CM: And this year at the marathon you guys worked with Philip Glass, which must have been awesome! Please walk us through that!

AB: In the last 2 years that I’ve been playing with them, we’ve gotten to work with Terry Riley, Steve Reich, and now Philip Glass. I mean yeah, there’s a part of me that feels “Okay, I belong here”, and there’s a part of me that’s like “Oh my God! Steve Reich!” and “Oh my God! Philip Glass!” [laughing] So, we’re on this incredible rollercoaster between feeling at home in this world of new music, we’re also being starstruck from time to time, which is a pretty cool thing. So, Philip Glass walks in, we had one rehearsal with him a couple of days before the marathon, and he’s this quiet, very sweet sort of soft-spoken gentleman. Vicky Chow and I were both meeting him, and playing with him for the first time, and we’re like looking at each other going “This is cool! This is great”! He sits down at the keyboard, and we just jumped right into it. We started playing Music In Similar Motion and it’s beautiful to see such a legend and such a wonderful composer sort of play his own music, and play with us and to share that. Aside from the fact that it was musically enriching, I think we all just felt like we’re getting to be a part of something that might not be around forever.

Philip Glass: Music In Similar Motion (BOAC All-Stars; BOAC Marathon; World Financial Center, NY 6/19/11)

CM: Would you say audiences are starting to be comfortable with a mixed-bag type of program of classics and new music?

AB: That is something that’s important to me now, as a player, it’s important to me to maintain both worlds equally. I love classical music, I love what I learned from classical music, I love what I learn and do with new music, and the fun thing for me to do is mix the two–to take different qualities from each world, and they are very different worlds for a player and for an audience member, but for a player, and see what I can throw back and forth and mix between the two. Now, you’ll get a lot of people who sort of have a hard time. If they think they’re going to a concert where they’re going to hear Beethoven, that’s what they want to hear. They want to hear Beethoven and all that goes along with that. If they want to go to a Bang On a Can concert, they think “Ok, I’m gonna get Steve Reich and Michael Gordon, and that’s what I’m going to get”. So when you actually shake it up and throw some new pieces into the mix, people are like “Whoa! Whoa! What are you doing? What are you doing? You’re screwing with me! You’re screwing with me!”. But then, more often than not, I find that afterwards people like “Whoa! That was really interesting! I’m so glad you played that new piece you commissioned on a program with Bach and Janacek or Beethoven”, and a lot of people come up to me and say “It made Schumann sound young”. It made Schumann sound like a new piece of music, and vice versa.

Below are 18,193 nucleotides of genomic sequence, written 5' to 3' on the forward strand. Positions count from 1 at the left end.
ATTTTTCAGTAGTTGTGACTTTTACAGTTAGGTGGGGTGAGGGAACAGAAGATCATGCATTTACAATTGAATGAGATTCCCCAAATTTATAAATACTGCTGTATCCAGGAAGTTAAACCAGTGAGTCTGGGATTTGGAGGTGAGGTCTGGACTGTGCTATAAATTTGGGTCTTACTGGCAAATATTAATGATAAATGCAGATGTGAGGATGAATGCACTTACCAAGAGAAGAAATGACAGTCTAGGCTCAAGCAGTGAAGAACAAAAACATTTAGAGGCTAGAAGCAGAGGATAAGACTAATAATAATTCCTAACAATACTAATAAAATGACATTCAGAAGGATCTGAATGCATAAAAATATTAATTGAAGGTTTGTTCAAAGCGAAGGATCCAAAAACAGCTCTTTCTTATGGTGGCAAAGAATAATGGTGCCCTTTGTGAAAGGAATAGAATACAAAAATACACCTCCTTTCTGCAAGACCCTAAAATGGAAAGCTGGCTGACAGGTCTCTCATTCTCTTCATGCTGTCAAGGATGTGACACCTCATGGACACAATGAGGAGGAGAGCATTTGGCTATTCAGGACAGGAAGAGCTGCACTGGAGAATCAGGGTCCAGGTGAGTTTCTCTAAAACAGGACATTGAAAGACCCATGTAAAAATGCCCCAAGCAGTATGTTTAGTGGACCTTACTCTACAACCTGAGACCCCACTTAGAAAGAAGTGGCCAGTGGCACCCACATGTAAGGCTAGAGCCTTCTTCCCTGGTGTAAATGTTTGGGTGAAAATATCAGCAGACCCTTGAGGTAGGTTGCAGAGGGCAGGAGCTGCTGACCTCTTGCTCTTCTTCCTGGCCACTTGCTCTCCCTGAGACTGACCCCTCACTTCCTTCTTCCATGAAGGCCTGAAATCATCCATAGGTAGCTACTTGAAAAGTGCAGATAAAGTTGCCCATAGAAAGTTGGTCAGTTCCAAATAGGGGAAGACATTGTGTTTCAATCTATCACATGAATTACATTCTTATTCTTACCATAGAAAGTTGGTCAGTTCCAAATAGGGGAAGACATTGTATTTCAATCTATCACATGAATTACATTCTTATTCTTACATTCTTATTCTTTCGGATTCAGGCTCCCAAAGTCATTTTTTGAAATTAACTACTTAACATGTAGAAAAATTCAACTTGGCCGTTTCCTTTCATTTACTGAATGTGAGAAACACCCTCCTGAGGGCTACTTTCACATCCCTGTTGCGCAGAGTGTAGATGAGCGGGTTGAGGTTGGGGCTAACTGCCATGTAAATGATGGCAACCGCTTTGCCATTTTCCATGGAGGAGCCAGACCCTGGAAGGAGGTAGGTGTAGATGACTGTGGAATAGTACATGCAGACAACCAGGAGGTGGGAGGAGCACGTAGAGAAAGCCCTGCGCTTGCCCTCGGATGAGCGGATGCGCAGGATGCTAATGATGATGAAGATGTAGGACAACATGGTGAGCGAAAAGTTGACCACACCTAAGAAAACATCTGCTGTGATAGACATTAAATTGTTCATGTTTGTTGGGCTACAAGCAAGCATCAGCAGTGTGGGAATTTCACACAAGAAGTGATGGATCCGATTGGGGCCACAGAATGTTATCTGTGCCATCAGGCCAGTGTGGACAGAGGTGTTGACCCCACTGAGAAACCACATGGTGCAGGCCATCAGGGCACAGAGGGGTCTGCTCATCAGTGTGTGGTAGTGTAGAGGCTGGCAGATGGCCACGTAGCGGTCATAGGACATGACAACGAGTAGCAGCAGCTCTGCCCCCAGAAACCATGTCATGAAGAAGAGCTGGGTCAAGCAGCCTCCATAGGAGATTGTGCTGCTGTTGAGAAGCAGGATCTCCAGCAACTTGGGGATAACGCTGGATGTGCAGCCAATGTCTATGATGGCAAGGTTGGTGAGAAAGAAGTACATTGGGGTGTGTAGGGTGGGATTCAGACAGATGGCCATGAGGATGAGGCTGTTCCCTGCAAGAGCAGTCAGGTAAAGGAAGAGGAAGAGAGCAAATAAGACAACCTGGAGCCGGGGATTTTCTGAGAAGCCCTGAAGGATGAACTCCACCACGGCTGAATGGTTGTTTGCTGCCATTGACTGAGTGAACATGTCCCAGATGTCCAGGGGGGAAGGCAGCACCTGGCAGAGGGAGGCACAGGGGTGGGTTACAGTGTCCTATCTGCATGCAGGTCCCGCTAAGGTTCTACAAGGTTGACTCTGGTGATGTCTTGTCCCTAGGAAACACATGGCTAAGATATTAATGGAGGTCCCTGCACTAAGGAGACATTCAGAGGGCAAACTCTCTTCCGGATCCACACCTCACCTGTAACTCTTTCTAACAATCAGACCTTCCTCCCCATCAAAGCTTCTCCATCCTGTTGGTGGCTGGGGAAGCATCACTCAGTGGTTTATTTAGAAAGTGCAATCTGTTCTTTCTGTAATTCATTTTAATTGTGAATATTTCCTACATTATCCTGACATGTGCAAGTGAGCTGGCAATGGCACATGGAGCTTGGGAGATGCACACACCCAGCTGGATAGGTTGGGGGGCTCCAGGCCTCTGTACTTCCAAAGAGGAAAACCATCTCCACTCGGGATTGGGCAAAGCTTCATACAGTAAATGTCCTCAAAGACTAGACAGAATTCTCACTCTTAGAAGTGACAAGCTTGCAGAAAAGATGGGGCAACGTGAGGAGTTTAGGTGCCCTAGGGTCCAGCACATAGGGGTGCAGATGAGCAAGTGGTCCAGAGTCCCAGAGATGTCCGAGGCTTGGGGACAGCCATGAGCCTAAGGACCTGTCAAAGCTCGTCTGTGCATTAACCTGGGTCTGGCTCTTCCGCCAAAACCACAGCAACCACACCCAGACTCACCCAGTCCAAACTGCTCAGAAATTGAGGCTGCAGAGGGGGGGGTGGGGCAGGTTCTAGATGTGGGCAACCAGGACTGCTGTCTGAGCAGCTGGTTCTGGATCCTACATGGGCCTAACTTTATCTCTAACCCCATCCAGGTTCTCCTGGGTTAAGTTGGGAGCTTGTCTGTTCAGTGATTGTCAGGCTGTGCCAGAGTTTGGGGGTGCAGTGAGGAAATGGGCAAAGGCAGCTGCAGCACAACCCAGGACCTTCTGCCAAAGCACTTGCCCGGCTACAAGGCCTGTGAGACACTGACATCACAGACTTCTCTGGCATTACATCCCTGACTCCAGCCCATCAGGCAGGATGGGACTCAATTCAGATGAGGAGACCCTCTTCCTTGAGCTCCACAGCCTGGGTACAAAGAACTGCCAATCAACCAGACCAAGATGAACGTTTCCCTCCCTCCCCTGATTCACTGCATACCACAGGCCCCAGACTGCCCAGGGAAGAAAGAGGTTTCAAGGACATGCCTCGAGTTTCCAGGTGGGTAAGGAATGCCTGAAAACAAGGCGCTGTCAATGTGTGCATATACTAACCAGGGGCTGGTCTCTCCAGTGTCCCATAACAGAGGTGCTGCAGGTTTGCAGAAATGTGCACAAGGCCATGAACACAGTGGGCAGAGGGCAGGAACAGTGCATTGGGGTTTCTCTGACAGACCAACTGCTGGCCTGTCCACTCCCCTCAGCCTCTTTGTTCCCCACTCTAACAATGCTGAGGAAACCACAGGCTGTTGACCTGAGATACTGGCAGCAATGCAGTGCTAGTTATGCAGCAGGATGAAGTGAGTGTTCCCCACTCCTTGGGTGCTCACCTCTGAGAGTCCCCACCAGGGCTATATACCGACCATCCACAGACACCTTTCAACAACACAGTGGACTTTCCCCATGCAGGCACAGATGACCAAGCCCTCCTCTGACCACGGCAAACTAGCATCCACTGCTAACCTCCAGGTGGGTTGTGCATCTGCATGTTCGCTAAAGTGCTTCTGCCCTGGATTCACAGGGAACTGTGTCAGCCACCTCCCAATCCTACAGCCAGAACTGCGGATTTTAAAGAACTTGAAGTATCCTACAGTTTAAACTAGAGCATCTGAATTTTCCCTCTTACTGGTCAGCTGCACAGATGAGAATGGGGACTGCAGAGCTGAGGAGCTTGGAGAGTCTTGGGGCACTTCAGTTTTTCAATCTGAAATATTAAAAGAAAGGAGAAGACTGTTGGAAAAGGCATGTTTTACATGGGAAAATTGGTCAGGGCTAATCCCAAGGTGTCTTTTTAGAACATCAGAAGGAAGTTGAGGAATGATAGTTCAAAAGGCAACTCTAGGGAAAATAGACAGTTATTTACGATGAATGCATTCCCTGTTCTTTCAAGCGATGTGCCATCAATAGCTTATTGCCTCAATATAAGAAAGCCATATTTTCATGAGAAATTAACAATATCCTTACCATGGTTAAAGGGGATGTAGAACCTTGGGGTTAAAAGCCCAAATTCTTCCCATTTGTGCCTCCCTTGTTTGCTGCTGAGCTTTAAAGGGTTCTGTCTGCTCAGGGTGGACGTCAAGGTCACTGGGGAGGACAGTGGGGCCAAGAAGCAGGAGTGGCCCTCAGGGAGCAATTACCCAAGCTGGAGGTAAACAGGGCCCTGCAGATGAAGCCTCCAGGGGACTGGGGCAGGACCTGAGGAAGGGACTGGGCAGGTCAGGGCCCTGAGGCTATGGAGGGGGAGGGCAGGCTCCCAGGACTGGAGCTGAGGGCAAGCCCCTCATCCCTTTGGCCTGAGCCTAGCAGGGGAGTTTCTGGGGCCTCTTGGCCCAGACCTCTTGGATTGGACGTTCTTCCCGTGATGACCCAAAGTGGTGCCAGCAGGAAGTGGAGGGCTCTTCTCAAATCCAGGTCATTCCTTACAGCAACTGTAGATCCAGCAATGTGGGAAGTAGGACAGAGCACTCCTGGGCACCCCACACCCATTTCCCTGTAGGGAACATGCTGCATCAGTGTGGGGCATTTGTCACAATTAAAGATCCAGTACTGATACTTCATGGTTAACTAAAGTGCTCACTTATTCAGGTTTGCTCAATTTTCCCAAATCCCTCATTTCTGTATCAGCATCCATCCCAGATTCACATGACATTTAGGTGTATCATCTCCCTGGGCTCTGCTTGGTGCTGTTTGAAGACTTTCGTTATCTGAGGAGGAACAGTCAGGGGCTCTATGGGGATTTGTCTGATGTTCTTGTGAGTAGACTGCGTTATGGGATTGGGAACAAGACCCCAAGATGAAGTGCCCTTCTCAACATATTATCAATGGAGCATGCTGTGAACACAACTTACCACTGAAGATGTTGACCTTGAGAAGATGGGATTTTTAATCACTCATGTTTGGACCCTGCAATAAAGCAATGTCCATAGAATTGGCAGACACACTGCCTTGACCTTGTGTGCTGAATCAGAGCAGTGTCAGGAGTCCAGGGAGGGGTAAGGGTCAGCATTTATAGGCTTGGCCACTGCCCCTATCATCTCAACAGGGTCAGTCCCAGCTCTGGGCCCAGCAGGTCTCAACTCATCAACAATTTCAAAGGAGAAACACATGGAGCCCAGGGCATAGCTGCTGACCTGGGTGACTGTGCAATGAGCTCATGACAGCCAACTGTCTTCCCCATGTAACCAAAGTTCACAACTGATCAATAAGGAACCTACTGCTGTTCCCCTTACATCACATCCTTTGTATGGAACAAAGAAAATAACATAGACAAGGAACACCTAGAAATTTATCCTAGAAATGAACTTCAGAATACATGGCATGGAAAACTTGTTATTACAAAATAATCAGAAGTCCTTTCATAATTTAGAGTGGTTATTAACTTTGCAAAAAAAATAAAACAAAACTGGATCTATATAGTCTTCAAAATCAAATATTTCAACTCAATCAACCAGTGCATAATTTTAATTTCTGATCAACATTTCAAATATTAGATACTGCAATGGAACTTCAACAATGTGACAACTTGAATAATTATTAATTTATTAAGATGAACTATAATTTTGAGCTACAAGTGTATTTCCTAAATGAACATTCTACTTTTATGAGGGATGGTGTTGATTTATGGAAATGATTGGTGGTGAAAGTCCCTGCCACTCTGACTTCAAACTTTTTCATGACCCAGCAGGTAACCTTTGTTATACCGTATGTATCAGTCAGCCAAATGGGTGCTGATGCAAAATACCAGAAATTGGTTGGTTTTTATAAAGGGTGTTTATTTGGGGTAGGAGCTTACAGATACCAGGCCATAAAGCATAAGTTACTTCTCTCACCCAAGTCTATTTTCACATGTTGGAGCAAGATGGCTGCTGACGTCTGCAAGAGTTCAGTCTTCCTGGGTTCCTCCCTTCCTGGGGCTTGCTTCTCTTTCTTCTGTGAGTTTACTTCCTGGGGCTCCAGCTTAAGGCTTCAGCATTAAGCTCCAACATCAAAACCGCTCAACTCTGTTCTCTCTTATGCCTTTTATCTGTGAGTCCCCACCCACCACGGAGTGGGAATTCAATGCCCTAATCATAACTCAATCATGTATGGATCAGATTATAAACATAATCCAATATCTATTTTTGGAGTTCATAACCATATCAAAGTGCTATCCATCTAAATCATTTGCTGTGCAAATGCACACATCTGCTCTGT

We commissioned a piece by Stephen Fiegenbaum that was our first commission for TwoSense [Suspended Animation] and put it up against the Janacek, and it made…They exchanged qualities, and people stopped viewing it as “old and new music”, they just view it as music, and that’s the whole point. It’s not an innovative thing to, like, mix up your concerts with old and new music, but I think it’s essential. You can only go right. What I’m realizing, when I go back to work on a Dvorak Concerto or anything like that, I look at it differently now. I look at it not as a piece that should be played a certain way, or has this long tradition of performances. I look at it as a piece that I’ve never seen before or a piece of new music, and I try to imagine, actually, that if this composer were alive, what would they be saying? What would they mean by what they wrote on the page? A lot of times it’s like, you get these scores, and it’s like The Holy Bible, it’s like [shouting] “BUT HE WROTE ‘SFORZANDO’ AND HE WROTE THIS, AND THOU SHALT HONOR!”, and like, what I learned by playing new composers, often times they don’t always know what they write is like not exactly what they meant to communicate or maybe they did, but they want it to sound like this, and so, it means there’s much more room for interpretation and expression.